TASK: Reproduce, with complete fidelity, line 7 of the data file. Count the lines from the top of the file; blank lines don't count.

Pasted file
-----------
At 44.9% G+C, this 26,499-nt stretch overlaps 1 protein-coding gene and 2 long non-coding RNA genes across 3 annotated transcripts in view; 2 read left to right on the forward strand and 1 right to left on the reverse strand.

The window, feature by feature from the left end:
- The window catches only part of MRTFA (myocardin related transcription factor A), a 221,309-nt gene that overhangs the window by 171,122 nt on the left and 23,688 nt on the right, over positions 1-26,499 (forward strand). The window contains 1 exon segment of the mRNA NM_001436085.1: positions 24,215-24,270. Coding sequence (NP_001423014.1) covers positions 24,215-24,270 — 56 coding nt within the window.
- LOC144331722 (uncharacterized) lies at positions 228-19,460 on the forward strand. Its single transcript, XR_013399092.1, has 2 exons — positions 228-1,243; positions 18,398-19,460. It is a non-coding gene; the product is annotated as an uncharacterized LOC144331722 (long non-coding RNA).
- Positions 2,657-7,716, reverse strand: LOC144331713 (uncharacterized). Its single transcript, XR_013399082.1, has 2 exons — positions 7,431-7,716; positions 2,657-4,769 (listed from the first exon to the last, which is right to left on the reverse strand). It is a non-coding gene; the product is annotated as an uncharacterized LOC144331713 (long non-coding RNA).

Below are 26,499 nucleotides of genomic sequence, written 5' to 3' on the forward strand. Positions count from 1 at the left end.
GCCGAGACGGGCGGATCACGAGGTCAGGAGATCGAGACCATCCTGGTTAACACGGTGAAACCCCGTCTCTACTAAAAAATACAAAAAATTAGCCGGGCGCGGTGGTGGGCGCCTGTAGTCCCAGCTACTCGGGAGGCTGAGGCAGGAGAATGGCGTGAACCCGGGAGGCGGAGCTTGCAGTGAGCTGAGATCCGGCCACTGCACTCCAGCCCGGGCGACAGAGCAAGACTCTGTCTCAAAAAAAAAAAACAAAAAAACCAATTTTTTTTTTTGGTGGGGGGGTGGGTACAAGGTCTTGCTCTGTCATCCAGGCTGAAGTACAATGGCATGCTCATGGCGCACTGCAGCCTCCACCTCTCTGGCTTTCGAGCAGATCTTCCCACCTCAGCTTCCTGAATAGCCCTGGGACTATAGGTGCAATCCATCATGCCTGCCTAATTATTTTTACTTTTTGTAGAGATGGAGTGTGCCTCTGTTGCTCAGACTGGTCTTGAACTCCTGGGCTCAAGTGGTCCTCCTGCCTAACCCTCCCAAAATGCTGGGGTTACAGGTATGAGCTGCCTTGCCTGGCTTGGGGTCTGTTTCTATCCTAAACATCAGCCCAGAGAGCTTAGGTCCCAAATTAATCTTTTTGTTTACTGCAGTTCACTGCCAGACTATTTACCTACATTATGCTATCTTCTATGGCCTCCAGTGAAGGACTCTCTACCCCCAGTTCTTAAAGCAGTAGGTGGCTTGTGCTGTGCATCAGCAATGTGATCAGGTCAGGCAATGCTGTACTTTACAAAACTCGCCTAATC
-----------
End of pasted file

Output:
GCCGAGACGGGCGGATCACGAGGTCAGGAGATCGAGACCATCCTGGTTAACACGGTGAAACCCCGTCTCTACTAAAAAATACAAAAAATTAGCCGGGCGCGGTGGTGGGCGCCTGTAGTCCCAGCTACTCGGGAGGCTGAGGCAGGAGAATGGCGTGAACCCGGGAGGCGGAGCTTGCAGTGAGCTGAGATCCGGCCACTGCACTCCAGCCCGGGCGACAGAGCAAGACTCTGTCTCAAAAAAAAAAAACAAAAAAACCAATTTTTTTTTTTGGTGGGGGGGTGGGTACAAGGTCTTGCTCTGTCATCCAGGCTGAAGTACAATGGCATGCTCATGGCGCACTGCAGCCTCCACCTCTCTGGCTTTCGAGCAGATCTTCCCACCTCAGCTTCCTGAATAGCCCTGGGACTATAGGTGCAATCCATCATGCCTGCCTAATTATTTTTACTTTTTGTAGAGATGGAGTGTGCCTCTGTTGCTCAGACTGGTCTTGAACTCCTGGGCTCAAGTGGTCCTCCTGCCTAACCCTCCCAAAATGCTGGGGTTACAGGTATGAGCTGCCTTGCCTGGCTTGGGGTCTGTTTCTATCCTAAACATCAGCCCAGAGAGCTTAGGTCCCAAATTAATCTTTTTGTTTACTGCAGTTCACTGCCAGACTATTTACCTACATTATGCTATCTTCTATGGCCTCCAGTGAAGGACTCTCTACCCCCAGTTCTTAAAGCAGTAGGTGGCTTGTGCTGTGCATCAGCAATGTGATCAGGTCAGGCAATGCTGTACTTTACAAAACTCGCCTAATC